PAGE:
- Nigeria has a cunning plan. It aims to team up with Cameroon to agree a premium for their cocoa with buyers, the vice president of the World Cocoa Producers Organisation told Reuters. It comes after top growers Ivory Coast and Ghana moved to boost prices for their crops. The plan suggested by Nigeria, the world’s fourth-largest cocoa producer, is part of a drive by growers in West Africa and Latin America to try to address a perceived imbalance between farmers’ incomes and money made by big commodities traders. Ivory Coast and Ghana, which account for nearly two thirds of global output, have imposed a fixed “living income differential” of $400 a tonne on all cocoa contracts sold by either country for the 2020/21 season. World Cocoa Producers Organisation Vice President Sayina Riman, who doubles as president of the Cocoa Association of Nigeria, said Ivory Coast and Ghana had effectively agreed a $400 per tonne premium above global prices for their cocoa, and that Nigeria wanted to follow suit to protect its farmers. Nigeria has had informal discussions with Cameroon, Riman said. “We are talking to Cameroon to see if we can become a regional bloc … and see if we can get our buyers who know our quality to give us better differentials,” he said in a telephone interview. “We need to approach it as a bilateral discussion,” he said.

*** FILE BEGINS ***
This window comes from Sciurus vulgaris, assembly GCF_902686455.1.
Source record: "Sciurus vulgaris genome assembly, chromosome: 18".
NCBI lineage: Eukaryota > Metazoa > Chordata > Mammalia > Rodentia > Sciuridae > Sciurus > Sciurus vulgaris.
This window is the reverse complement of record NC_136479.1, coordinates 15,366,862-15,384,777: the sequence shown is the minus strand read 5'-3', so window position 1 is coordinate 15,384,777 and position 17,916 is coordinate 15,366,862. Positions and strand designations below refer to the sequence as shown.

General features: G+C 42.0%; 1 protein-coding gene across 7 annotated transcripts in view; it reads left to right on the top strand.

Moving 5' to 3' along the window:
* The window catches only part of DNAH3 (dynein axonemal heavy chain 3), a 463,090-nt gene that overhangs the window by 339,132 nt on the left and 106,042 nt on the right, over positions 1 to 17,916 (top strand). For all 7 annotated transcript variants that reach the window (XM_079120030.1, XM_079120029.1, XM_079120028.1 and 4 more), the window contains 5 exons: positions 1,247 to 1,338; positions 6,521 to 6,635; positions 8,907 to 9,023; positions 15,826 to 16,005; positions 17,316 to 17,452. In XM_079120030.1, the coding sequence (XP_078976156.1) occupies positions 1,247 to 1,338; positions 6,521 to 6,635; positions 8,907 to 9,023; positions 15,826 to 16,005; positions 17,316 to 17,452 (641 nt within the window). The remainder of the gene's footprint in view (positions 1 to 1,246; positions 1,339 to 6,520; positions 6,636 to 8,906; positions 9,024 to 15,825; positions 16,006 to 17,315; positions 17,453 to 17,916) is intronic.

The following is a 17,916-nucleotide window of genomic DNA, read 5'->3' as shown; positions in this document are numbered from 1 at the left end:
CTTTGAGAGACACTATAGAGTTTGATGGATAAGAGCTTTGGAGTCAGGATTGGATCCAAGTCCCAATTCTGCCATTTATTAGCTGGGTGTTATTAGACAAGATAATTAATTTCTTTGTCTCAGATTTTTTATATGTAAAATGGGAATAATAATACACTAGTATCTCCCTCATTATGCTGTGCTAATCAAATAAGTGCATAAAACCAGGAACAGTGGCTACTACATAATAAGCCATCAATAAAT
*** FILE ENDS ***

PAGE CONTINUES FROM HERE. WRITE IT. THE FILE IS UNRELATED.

- OPEC has granted Nigeria a higher oil output target under an OPEC-led deal to limit oil supply in a move unannounced by the group, following efforts by Africa’s largest exporter to tweak the agreement to accommodate its expanding oil industry. The country’s allocation was increased to 1.774 million barrels per day (bpd) from 1.685 million bpd at the last OPEC meeting in July, three OPEC delegates with knowledge of the matter said. “It’s happened,” one of the delegates said. “I’ve not heard of any other changes to the agreement.” The quota increase will mean Nigeria will see an improvement in its compliance with the supply cut accord, but it is still pumping more crude than the new target according to OPEC’s own figures and industry surveys. Abuja has had a dismal record in delivering its share of the cut, overshooting by 400% in August according to the International Energy Agency. OPEC put Nigerian production at 1.866 million bpd in August - far above the new quota. Nigeria has previously tried to draw a distinction between what it considers as crude and what it considers as condensates, an ultra light crude-like product that doesn’t fall under the OPEC+ cut agreement.
- Still on oil news, Royal Dutch Shell said it had lifted force majeure on exports of Nigeria’s key crude oil grade Bonny Light on 8 October. The company announced the force majeure on 13 September after one of the two pipelines taking the grade to the export terminal was shut down.
- And state oil company Nigerian National Petroleum Corp (NNPC) said it had signed a $2.5 billion pre-payment agreement with Nigeria LNG (NLNG) for upstream gas development projects. NLNG, which produces liquefied natural gas (LNG) for export, is owned by NNPC and foreign energy firms Royal Dutch Shell, Total and ENI. NLNG operates six LNG processing units, known as trains, on Bonny Island. The pre-payment agreement is “for upstream gas development projects to supply trains 1–6”, NNPC said. Nigeria was the fifth largest LNG producer in the world last year, falling from fourth place as its production declined and it was overtaken by the United States, according to the International Group of Liquefied Natural Gas Importers.